I believe in “learned ignorance.” In my ongoing work as an American missionary and professor serving abroad, I hold this Socratic stance has been healthy for my students, colleagues and me. After decades of reading, study, travel and writing, to be able to admit “I don’t know” is liberating. Such humility calls me towards evermore thinking and questioning; calls students and scholars who hear me to discover the courage of their own voices and values.
On “Learned”: In saying that humans are “inventors of the negative,” literary critic Kenneth Burke advises that we often define words and concepts (especially the most abstract) by what they are not, rather than by what they are. In the social sciences, we can best describe strategies and solutions that have failed rather than those which will succeed; in the humanities we can say with assurance why a “bad” play, novel or art fails, but are at a loss to explain an unexpected “hit”; in theology, we can more likely decipher what a holy text is not saying than what is says, and church doxa often admonishes us not to violate boundaries of received tradition rather than bidding us to venture over them in response to a prophetic “calling” beyond ourselves and our acculturated, comfortable ways.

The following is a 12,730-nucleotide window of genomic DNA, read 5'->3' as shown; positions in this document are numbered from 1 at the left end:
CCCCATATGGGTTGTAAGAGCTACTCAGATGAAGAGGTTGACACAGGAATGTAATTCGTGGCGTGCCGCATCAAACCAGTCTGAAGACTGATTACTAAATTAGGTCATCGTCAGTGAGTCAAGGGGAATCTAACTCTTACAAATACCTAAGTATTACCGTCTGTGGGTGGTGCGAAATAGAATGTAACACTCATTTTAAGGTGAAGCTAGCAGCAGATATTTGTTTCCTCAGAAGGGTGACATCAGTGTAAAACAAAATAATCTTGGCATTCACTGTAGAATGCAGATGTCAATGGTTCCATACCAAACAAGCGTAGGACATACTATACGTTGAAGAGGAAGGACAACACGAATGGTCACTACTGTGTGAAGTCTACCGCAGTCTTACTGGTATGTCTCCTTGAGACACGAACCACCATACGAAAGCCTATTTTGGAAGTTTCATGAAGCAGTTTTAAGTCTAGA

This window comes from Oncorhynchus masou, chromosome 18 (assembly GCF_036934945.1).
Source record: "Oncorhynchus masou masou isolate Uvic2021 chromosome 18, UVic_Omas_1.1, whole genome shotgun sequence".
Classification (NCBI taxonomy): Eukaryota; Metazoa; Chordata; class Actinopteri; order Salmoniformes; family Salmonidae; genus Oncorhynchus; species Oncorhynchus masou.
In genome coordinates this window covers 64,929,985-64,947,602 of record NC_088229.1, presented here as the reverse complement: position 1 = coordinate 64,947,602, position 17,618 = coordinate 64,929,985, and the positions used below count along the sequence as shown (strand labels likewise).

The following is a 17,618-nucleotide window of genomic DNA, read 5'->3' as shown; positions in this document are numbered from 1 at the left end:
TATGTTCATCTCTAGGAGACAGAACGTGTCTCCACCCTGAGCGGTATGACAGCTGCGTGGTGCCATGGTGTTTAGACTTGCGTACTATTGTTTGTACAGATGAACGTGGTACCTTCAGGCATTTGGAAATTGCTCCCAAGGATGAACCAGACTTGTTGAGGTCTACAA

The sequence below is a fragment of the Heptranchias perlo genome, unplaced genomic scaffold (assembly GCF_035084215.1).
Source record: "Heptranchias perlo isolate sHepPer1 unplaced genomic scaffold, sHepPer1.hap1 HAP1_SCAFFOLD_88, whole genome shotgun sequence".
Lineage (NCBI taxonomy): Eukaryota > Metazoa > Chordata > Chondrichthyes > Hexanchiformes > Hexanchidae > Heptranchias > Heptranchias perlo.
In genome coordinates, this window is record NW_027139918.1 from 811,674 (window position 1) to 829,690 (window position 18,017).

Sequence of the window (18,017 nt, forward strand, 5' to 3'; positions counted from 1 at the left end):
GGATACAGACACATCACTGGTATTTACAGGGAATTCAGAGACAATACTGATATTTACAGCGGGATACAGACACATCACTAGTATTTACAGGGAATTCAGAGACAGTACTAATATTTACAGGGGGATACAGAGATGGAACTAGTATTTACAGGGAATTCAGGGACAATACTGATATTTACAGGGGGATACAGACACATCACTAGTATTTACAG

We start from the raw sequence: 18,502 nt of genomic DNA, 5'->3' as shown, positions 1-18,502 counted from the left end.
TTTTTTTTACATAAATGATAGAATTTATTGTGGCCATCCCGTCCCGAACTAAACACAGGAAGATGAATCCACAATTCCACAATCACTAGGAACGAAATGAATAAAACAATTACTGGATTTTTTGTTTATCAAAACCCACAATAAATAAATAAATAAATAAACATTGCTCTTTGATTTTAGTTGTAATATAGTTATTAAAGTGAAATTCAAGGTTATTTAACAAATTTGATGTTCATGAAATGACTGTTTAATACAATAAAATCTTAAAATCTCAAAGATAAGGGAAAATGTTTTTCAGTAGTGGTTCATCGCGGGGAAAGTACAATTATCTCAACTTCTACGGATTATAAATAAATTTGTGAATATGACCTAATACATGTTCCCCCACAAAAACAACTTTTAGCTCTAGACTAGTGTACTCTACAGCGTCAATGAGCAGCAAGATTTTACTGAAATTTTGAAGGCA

On “Ignorance”: Especially when thinking of the ultimate questions of life’s meaning and what awaits, we want, indeed we hunger for, “blessed assurance”: We desire to secure our worldly and heavenly futures by avoiding risks. This makes us vulnerable (following Irenaeus as understood by Vogel) to commit the sin of haste, to quickly seek “closure” in all things. In so doing, however, we close ourselves off from future knowledge, growth and even the ability to love. By embracing fear, my study would become a white-washed tomb of “rotten perfection,” not a space of inquiry and invitation.
In faith, I have followed a life-path of seeking the greater unknown over securing the lesser known. Constant struggle over earthly and eternal risks and rewards, belief and disbelief surely remain, yet unceasing reliance on God’s grace will sustain.
If you enjoyed this essay, please consider making a tax-deductible contribution to This I Believe, Inc.